18      let isPainting = false;
19      const userId = v4();
20      const USER_STROKE = 'red';
21      const GUEST_STROKE = 'greenyellow';
23      function handleMouseDown(e) {
24        const { offsetX, offsetY } = e;
25        isPainting = true;
26        prevPos = { offsetX, offsetY };
27      }
28      function endPaintEvent() {
29        if (isPainting) {
30          isPainting = false;
31          sendPaintData();
32        }
33      }
34      function handleMouseMove(e) {
35        if (isPainting) {
36          const { offsetX, offsetY } = e;
37          const offSetData = { offsetX, offsetY };
38          const positionInfo = {
39            start: { ...prevPos },
40            stop: { ...offSetData },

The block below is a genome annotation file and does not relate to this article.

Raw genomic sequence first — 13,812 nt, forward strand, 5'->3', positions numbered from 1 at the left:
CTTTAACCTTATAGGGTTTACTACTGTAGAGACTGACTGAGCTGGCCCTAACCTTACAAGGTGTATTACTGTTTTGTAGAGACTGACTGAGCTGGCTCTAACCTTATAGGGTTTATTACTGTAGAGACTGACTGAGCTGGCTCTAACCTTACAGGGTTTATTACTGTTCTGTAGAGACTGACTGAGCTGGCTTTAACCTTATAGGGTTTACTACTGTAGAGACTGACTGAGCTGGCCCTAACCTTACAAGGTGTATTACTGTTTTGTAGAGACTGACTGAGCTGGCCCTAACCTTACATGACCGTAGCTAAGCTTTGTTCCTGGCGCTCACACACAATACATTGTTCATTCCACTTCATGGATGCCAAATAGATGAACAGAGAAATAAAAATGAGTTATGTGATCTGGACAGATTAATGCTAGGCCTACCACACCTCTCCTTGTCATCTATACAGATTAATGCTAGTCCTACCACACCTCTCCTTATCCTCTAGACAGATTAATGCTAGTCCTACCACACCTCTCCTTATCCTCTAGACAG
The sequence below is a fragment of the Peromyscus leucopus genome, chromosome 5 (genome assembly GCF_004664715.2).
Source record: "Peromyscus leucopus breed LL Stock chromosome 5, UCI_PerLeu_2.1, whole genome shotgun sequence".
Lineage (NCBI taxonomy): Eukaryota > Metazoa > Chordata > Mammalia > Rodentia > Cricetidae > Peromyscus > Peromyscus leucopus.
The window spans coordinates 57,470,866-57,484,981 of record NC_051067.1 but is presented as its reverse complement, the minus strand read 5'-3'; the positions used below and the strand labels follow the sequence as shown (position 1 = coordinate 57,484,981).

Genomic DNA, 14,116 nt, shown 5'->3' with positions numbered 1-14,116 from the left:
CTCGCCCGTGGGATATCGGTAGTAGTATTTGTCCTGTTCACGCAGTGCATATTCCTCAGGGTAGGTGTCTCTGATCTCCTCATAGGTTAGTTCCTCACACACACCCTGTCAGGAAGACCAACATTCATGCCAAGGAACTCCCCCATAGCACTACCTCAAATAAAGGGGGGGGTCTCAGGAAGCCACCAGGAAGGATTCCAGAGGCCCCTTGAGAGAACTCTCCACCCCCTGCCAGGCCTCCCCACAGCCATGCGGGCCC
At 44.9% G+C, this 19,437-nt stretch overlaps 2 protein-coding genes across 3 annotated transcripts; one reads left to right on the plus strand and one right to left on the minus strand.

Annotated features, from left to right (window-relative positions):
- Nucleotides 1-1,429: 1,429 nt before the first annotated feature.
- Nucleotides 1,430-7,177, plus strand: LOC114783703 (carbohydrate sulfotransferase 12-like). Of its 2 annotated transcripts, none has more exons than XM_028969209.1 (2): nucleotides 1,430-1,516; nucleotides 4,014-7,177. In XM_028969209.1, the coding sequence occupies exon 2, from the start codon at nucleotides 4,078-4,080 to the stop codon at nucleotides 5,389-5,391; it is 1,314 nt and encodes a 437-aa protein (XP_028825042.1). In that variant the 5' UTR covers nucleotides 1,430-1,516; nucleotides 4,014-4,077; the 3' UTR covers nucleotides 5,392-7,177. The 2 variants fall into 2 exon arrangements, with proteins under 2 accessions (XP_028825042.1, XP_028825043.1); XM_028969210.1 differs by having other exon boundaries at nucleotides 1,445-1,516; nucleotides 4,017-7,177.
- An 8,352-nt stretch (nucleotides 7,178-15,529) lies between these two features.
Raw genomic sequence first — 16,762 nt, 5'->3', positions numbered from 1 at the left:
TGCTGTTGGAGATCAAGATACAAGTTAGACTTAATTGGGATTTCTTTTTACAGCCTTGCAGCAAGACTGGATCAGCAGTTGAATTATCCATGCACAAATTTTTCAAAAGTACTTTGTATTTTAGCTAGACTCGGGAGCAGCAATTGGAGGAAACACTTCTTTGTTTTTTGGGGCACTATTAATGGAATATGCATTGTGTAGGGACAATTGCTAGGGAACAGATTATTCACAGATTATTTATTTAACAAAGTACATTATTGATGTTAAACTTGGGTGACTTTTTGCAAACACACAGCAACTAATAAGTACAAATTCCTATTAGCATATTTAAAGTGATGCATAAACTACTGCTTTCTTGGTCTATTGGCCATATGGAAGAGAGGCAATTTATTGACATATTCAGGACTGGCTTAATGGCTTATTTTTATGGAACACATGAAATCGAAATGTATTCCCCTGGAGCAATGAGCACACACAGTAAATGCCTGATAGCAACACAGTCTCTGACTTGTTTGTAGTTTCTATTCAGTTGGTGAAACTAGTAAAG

41          };
42          line = line.concat(positionInfo);
43          paint(prevPos, offSetData, USER_STROKE);
44        }
45      }
46      function sendPaintData() {
47        const body = {
48          line,
49          userId,
50        };
51        fetch('http://localhost:4000/paint', {
52          method: 'post',
53          body: JSON.stringify(body),
54          headers: {
55            'content-type': 'application/json',
56          },
57        }).then(() => (line = []));
58      }
59      function paint(prevPosition, currPosition, strokeStyle) {
60        const { offsetX, offsetY } = currPosition;
61        const { offsetX: x, offsetY: y } = prevPosition;
62        ctx.beginPath();
63        ctx.strokeStyle = strokeStyle;
64        ctx.moveTo(x, y);
65        ctx.lineTo(offsetX, offsetY);
66        ctx.stroke();
67        prevPos = { offsetX, offsetY };
68      }
69      canvas.addEventListener('mousedown', handleMouseDown);
70      canvas.addEventListener('mousemove', handleMouseMove);